If you had the power to protect the world’s ocean what would you do?
If you had the power to do one thing to protect the world’s ocean and marine life what would you do? Bring in strict controls on all industrial fishing? Stop plastic waste and chemical pollution entering rivers and seas? Move us rapidly to a renewable energy economy to reduce ocean acidification? Ban open-cage fish farming? Re-plant lost mangrove forests? The list of options is long.
The solution championed by most conservationists is to create marine protected areas – places where restricted human activity lets damaged habitats recover and wildlife return. But getting them authorised is often a lengthy and laborious task, and not guaranteed to succeed. Some years ago I was working with a conservation organisation campaigning to have more protected areas created in British waters. The initial 127 proposed sites were whittled down to just 50 and inexplicably, in most of those dredging and fishing could continue. It was an exasperating tussle with officialdom which we lost and another example of those in authority wriggling out of doing the right thing.
During that time I understood how unjust and illogical the situation is at sea – not only in the UK, but across the world. Conservationists are battling with bureaucracy to keep pockets of water safe, while the rest is left wide open to damaging industries like shipping, fishing and dredging. They are having to justify protecting ocean life, while business and industry assume the right to exploit it unreservedly, frequently with devastating consequences. This is the accepted rule, the way it has always been in the sea; profits first, people second, and nature last – the accepted rule perhaps, outdated and deadly nevertheless.
I figured we should be doing everything the other way around: Nature first; people second; the demands of industry last. We shouldn’t be urging authorities to set up protected areas in over-exploited waters. Instead, business and industry should be earning the permission to operate responsibly, across the globe. But is that an unrealistic solution to the problem? Not according to the law.
When I delved deeper into what is protected and what isn’t, some very surprising information came to light – so surprising that when I read Part XII of the Law of the Sea I had to look again to be sure I wasn’t mistaken. “States have the obligation to protect and preserve the marine environment” and “take all measures necessary to prevent, reduce and control pollution of the marine environment from any source”. They must “protect and preserve rare or fragile ecosystems as well as the habitat of depleted, threatened or endangered species and other forms of marine life,” and should work together to agree “international rules, standards and recommended practices to protect for the protection and preservation of the marine environment.”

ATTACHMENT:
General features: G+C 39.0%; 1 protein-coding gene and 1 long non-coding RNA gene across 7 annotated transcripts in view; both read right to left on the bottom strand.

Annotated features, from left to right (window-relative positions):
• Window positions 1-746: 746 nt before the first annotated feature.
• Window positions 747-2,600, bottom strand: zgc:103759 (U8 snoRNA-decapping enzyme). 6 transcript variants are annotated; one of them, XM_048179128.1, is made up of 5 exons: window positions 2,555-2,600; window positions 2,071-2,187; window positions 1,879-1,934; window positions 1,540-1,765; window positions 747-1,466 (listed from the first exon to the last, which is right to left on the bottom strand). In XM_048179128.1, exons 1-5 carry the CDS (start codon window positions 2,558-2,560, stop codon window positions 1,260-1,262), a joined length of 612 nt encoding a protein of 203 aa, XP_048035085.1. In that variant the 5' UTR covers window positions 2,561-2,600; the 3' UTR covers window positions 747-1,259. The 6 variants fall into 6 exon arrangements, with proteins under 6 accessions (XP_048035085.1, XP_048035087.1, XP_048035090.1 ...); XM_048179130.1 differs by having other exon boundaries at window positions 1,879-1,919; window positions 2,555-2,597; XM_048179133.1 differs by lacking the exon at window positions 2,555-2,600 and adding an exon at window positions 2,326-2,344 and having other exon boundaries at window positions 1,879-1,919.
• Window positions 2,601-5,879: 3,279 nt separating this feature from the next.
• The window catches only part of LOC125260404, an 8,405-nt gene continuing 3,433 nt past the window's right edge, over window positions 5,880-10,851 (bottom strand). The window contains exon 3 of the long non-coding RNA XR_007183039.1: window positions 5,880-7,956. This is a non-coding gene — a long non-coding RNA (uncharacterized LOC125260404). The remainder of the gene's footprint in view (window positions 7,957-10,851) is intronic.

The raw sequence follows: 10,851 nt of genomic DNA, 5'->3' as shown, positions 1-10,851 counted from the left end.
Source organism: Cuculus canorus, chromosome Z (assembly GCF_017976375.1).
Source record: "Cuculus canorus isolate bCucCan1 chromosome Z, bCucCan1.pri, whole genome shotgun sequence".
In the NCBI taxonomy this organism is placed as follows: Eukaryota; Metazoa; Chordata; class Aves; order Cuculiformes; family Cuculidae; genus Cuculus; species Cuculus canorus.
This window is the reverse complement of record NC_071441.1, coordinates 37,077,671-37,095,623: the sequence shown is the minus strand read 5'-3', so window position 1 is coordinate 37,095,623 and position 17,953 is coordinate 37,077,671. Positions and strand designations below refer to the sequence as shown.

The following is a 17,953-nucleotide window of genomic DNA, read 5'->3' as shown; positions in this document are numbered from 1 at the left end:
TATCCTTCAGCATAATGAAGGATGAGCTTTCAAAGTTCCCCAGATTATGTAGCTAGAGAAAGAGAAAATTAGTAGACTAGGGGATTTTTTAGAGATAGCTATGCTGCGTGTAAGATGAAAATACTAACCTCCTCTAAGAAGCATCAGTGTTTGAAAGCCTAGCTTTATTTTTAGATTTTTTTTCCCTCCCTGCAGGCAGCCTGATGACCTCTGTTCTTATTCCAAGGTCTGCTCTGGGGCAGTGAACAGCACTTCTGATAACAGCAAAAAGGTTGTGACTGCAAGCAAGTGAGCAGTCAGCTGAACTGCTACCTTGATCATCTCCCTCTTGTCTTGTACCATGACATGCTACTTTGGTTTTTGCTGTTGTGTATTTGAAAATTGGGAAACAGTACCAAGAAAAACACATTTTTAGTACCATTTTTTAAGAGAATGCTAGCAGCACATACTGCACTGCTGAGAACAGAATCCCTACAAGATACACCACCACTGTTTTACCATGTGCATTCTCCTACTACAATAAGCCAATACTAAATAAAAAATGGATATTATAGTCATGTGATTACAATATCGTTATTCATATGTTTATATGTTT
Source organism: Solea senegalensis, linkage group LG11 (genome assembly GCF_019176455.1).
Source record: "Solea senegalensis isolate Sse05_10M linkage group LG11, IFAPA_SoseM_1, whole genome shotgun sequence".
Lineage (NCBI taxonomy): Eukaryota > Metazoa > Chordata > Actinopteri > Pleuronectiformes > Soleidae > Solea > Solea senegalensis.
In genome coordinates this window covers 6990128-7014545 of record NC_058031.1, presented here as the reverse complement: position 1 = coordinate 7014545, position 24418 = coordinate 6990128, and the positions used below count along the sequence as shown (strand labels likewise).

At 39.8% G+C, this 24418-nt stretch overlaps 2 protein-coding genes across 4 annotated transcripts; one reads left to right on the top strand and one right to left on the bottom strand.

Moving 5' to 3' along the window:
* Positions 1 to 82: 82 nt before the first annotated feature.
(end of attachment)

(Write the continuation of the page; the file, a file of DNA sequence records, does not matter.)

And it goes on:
I was baffled. If oceans are protected by international law why are marine habitats routinely trashed and seas over-exploited the world over? Within minutes I knew the answer. I felt like the downhearted child who just found out the truth about Father Christmas. Since the Law of the Sea came into force in 1994, the 182 signatory countries have for the most part, disregarded the treaty’s provisions for nature. It was inconvenient for governments make good their promises and keep the sea safe from harm. To put the law into practice would mean investing money, time and energy in the long game. It would also mean standing up to the might of marine-based industries, forever extracting the oceans’ bountiful resources whatever the cost to the natural world. The easiest path was for states to brush conservation measures aside.
As a result, profit-obsessed industries have been operating unlawfully for decades, enabled by the governments which were duty bound to stop them. So much political neglect has left plenty of daunting problems to tackle; ocean warming and acidification, increasingly noisy and overfished seas, widespread loss of marine habitats, dwindling wildlife populations, and plastic debris fouling waters from the Arctic to the South Pacific.
It’s sobering to think we’ve had the means to prevent most of the threats for almost thirty years. It was for countries to do what they agreed to and put the law into action (which is entirely possible with global-reach monitoring technologies and ample technical and scientific expertise). All of which raises the question; why do conservation organisations call for only partial ocean protection in the form of marine protected areas and reserves? Why didn’t they put pressure on governments to do what they are legally committed to do from the outset, which is to safeguard the whole of the marine environment from harm and not just bits of it?
Returning to potential strategies to protect the world’s oceans. What would you do now? Because fully enforcing the Law of the Sea would cover all those actions on the list, and more. And in time, everything we do in the sea will be guided by a simple universal principle: to protect all it from harm and use all of it responsibly.
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